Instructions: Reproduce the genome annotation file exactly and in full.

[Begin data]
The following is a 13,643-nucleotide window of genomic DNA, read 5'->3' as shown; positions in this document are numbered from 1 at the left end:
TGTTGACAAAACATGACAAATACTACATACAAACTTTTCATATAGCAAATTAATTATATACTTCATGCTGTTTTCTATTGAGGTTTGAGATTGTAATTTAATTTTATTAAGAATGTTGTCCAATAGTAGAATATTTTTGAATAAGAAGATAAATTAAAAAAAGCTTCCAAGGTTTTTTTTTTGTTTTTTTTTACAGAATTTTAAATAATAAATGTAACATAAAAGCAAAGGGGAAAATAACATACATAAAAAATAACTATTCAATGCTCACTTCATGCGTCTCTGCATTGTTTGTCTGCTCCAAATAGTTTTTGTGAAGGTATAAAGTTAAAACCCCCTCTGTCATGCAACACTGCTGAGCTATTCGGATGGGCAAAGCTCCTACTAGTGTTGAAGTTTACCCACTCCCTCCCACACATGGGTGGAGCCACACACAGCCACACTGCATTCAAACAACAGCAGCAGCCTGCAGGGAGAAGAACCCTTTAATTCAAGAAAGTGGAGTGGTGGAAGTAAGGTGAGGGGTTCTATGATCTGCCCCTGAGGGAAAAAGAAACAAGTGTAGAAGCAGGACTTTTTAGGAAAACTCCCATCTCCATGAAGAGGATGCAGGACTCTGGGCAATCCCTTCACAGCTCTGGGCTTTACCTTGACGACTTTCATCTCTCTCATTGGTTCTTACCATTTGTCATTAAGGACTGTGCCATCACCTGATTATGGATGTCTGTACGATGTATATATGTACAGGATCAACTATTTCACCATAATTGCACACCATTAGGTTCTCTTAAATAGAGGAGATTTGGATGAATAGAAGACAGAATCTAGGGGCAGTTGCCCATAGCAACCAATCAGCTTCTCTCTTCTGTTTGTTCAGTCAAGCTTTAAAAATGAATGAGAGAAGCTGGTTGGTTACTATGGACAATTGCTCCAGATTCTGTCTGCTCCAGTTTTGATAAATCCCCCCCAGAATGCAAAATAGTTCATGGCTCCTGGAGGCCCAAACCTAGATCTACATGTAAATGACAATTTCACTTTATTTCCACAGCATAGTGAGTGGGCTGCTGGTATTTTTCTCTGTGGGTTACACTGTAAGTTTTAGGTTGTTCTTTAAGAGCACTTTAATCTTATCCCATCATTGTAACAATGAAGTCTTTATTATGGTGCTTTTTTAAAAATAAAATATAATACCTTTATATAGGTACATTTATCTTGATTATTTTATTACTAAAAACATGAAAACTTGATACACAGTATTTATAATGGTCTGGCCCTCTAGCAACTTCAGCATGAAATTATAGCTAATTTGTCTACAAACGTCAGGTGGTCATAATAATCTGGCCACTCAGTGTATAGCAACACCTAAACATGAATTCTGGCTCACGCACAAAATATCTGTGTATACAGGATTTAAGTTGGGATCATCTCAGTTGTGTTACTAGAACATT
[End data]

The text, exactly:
The following is a 13,643-nucleotide window of genomic DNA, read 5'->3' as shown; positions in this document are numbered from 1 at the left end:
TGTTGACAAAACATGACAAATACTACATACAAACTTTTCATATAGCAAATTAATTATATACTTCATGCTGTTTTCTATTGAGGTTTGAGATTGTAATTTAATTTTATTAAGAATGTTGTCCAATAGTAGAATATTTTTGAATAAGAAGATAAATTAAAAAAAGCTTCCAAGGTTTTTTTTTTGTTTTTTTTTACAGAATTTTAAATAATAAATGTAACATAAAAGCAAAGGGGAAAATAACATACATAAAAAATAACTATTCAATGCTCACTTCATGCGTCTCTGCATTGTTTGTCTGCTCCAAATAGTTTTTGTGAAGGTATAAAGTTAAAACCCCCTCTGTCATGCAACACTGCTGAGCTATTCGGATGGGCAAAGCTCCTACTAGTGTTGAAGTTTACCCACTCCCTCCCACACATGGGTGGAGCCACACACAGCCACACTGCATTCAAACAACAGCAGCAGCCTGCAGGGAGAAGAACCCTTTAATTCAAGAAAGTGGAGTGGTGGAAGTAAGGTGAGGGGTTCTATGATCTGCCCCTGAGGGAAAAAGAAACAAGTGTAGAAGCAGGACTTTTTAGGAAAACTCCCATCTCCATGAAGAGGATGCAGGACTCTGGGCAATCCCTTCACAGCTCTGGGCTTTACCTTGACGACTTTCATCTCTCTCATTGGTTCTTACCATTTGTCATTAAGGACTGTGCCATCACCTGATTATGGATGTCTGTACGATGTATATATGTACAGGATCAACTATTTCACCATAATTGCACACCATTAGGTTCTCTTAAATAGAGGAGATTTGGATGAATAGAAGACAGAATCTAGGGGCAGTTGCCCATAGCAACCAATCAGCTTCTCTCTTCTGTTTGTTCAGTCAAGCTTTAAAAATGAATGAGAGAAGCTGGTTGGTTACTATGGACAATTGCTCCAGATTCTGTCTGCTCCAGTTTTGATAAATCCCCCCCAGAATGCAAAATAGTTCATGGCTCCTGGAGGCCCAAACCTAGATCTACATGTAAATGACAATTTCACTTTATTTCCACAGCATAGTGAGTGGGCTGCTGGTATTTTTCTCTGTGGGTTACACTGTAAGTTTTAGGTTGTTCTTTAAGAGCACTTTAATCTTATCCCATCATTGTAACAATGAAGTCTTTATTATGGTGCTTTTTTAAAAATAAAATATAATACCTTTATATAGGTACATTTATCTTGATTATTTTATTACTAAAAACATGAAAACTTGATACACAGTATTTATAATGGTCTGGCCCTCTAGCAACTTCAGCATGAAATTATAGCTAATTTGTCTACAAACGTCAGGTGGTCATAATAATCTGGCCACTCAGTGTATAGCAACACCTAAACATGAATTCTGGCTCACGCACAAAATATCTGTGTATACAGGATTTAAGTTGGGATCATCTCAGTTGTGTTACTAGAACATT